New York State's Department of Financial Services has ruled that, for insurance purposes, Hurricane Sandy wasn't a hurricane when it hit the state.
The distinction will aide homeowners whose insurance policies impose higher deductibles for damages incurred as a result of a hurricane. Under many such insurance contracts, borrowers must pay between 1% and 5% of the cost of repairs, the DFS said.
"We have informed the insurance industry that hurricane deductibles are not triggered because Sandy did not have sustained hurricane-force winds when it made land in New York," Benjamin Lawsky, the Superintendent of Financial Services, said in a press release.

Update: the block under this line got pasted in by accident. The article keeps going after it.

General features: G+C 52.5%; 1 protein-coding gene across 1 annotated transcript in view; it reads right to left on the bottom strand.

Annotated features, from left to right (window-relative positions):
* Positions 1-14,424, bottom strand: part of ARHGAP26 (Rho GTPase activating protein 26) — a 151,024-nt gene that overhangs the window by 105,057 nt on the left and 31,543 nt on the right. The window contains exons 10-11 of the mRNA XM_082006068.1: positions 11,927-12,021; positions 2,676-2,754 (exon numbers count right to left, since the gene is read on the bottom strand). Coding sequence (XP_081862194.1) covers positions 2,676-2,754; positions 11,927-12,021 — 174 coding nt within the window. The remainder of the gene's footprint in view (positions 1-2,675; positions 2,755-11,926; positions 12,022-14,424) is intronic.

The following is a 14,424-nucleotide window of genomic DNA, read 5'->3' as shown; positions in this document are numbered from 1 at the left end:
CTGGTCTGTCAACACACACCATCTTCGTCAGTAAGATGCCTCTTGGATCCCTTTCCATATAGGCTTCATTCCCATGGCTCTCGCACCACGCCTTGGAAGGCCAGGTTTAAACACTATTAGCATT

Under New York insurance rules, storms must meet agreed upon criteria in order for insurers to charge the additional premiums.
New Jersey and Connecticut have also informed insurers that they will not be allowed to charge deductibles.